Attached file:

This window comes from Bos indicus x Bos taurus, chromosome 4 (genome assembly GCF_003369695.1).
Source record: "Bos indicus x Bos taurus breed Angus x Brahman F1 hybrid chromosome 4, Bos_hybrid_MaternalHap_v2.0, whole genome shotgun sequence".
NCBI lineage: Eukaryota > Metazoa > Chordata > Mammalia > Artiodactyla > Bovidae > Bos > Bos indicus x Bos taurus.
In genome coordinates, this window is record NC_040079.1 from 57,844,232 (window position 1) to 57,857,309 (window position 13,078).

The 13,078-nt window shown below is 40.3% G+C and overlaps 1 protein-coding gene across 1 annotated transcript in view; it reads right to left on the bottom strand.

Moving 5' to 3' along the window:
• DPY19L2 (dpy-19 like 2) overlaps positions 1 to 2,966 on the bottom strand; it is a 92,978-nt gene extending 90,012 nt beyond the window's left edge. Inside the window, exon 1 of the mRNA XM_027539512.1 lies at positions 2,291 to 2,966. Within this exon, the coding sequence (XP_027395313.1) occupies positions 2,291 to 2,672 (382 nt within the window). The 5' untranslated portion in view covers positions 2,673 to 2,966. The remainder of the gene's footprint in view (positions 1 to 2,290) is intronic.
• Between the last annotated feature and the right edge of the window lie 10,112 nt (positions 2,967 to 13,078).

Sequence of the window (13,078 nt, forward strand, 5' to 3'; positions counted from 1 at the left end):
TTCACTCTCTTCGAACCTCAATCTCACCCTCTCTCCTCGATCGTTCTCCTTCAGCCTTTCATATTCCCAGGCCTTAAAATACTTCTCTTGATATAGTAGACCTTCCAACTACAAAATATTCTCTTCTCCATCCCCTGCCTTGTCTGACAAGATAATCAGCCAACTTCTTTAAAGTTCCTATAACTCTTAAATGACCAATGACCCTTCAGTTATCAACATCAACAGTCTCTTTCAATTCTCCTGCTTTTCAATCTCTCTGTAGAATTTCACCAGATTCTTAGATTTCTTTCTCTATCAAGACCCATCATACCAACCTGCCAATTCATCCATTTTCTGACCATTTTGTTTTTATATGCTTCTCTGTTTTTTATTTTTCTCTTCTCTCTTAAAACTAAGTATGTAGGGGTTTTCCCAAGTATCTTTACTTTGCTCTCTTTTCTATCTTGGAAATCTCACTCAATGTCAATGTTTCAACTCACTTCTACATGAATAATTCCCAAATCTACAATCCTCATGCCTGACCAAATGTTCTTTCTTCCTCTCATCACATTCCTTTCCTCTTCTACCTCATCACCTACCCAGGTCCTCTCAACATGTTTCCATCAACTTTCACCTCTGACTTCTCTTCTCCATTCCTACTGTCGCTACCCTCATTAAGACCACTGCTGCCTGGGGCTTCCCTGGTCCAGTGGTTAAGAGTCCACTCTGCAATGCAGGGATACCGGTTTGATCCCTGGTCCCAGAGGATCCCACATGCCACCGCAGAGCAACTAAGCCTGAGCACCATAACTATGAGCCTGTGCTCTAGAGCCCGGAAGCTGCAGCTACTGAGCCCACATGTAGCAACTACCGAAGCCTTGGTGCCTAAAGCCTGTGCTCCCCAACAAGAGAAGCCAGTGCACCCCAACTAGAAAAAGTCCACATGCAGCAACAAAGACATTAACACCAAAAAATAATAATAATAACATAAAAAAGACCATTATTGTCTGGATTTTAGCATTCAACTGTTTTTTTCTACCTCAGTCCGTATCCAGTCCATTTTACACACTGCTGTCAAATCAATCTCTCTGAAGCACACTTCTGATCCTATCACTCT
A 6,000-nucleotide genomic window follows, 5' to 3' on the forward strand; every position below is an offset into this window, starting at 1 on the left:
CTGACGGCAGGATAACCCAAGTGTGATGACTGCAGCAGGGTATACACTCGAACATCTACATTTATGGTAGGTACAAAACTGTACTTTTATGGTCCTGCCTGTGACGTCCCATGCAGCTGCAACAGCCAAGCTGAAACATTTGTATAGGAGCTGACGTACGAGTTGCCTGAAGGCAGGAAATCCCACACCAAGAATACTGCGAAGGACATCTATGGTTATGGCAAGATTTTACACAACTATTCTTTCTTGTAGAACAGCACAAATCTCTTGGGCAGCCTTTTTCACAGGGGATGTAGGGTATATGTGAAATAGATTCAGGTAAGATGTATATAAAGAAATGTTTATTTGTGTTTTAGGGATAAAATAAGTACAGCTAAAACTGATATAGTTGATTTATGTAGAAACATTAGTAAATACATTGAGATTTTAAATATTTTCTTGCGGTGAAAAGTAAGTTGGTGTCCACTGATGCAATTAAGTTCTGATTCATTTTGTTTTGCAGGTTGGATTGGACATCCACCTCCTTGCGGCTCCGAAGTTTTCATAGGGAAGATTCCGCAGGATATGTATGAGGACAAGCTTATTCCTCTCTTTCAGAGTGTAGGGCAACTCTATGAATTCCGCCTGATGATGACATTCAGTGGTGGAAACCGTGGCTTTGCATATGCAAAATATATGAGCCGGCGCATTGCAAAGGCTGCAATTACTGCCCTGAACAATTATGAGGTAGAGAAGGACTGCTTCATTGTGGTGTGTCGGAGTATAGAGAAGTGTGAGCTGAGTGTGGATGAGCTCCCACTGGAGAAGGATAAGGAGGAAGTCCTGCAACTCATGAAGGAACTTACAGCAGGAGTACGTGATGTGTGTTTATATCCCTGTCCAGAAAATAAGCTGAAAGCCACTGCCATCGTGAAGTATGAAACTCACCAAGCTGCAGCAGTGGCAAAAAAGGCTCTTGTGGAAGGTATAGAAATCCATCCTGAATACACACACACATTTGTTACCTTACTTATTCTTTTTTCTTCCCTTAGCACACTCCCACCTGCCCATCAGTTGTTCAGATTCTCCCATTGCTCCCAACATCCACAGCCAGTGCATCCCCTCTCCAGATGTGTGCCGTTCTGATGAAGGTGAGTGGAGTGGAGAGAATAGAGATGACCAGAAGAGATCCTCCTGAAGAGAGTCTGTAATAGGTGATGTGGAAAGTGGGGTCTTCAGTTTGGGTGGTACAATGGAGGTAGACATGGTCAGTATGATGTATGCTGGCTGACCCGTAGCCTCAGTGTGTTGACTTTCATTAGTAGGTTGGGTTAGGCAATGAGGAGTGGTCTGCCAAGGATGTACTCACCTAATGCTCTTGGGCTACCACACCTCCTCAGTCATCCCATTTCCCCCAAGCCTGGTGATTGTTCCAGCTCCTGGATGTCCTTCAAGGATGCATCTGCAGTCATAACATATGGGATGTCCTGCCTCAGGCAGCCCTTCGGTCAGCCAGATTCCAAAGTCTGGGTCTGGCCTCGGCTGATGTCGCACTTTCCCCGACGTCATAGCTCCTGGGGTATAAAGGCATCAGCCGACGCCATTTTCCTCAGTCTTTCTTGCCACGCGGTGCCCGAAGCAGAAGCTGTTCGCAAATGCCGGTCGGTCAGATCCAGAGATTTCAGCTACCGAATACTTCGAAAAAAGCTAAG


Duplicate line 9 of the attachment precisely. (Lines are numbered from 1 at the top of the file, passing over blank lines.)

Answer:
Sequence of the window (13,078 nt, forward strand, 5' to 3'; positions counted from 1 at the left end):